Facebook makes "too many mistakes" in the process of enforcing its policies, co-founder and Chief Executive Officer Mark Zuckerberg wrote Thursday. The 33-year-old said the latest decision that's part of his traditional New Year's resolutions will be to address all "important issues" that arise in regards to Facebook and the effect it has on the world. In a publicly shared Facebook post, Mr. Zuckerberg compared the current cultural climate to 2009 when he started practicing his annual resolutions, suggesting that the "anxious and divided" world we're currently living in is the main reason why Facebook has its work cut out for it this year.
The multi-billionaire's comments were largely directed at many controversies pertaining to the so-called "fake news" phenomenon and various recorded instances of hate speech being promulgated by Facebook's algorithms, both of which ultimately prompted the company to significantly strengthen its content review teams in an effort to combat the dissemination of illegal and factually inaccurate content designed to mislead and deceive. Despite significant financial commitments, Facebook's current endeavors related to combating such content remain largely ineffective, in part due to the inconsistent M.O. of its human reviewers and the fact that its artificial intelligence technologies may not be advanced enough to reliably combat falsified news stories and illegal content on their own. The Menlo Park, California-based social media giant remains adamant it's on the right track and will continue improving its practices going forward.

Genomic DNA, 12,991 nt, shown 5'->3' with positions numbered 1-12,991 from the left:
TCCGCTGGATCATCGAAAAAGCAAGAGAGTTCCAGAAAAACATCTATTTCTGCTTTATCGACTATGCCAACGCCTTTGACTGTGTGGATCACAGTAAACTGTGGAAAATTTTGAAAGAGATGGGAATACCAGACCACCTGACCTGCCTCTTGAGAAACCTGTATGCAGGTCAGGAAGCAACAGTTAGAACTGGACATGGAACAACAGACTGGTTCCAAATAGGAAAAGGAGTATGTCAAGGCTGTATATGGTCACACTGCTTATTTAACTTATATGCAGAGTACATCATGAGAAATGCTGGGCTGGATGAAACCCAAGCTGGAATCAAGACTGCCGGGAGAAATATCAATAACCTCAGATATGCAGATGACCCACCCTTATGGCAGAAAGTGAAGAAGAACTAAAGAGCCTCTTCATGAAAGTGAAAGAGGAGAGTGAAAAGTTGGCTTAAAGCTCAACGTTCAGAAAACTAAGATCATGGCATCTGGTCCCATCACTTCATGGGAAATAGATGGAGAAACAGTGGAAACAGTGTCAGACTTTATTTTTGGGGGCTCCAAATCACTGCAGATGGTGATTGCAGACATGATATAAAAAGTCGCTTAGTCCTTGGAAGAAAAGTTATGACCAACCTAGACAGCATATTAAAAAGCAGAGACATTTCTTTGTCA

Besides content policy enforcement, Mr. Zuckerberg labeled Facebook's efforts to combat any "misuse" of its digital tools as another area that warrants improvement in regards to the volume of mistakes that are made. The entrepreneur's recent address also raised the issue of technological centralization that many perceive to be against what the Silicon Valley was promising in the last century as contemporary technologies are more often used by centralized political structures instead of giving more power to the people like some were hoping they will. His remarks on the matter were vague but suggested Facebook may soon be looking to decentralize some aspects of the most popular social media network on the planet, though it remains to be seen how it could go about doing so over the course of this year.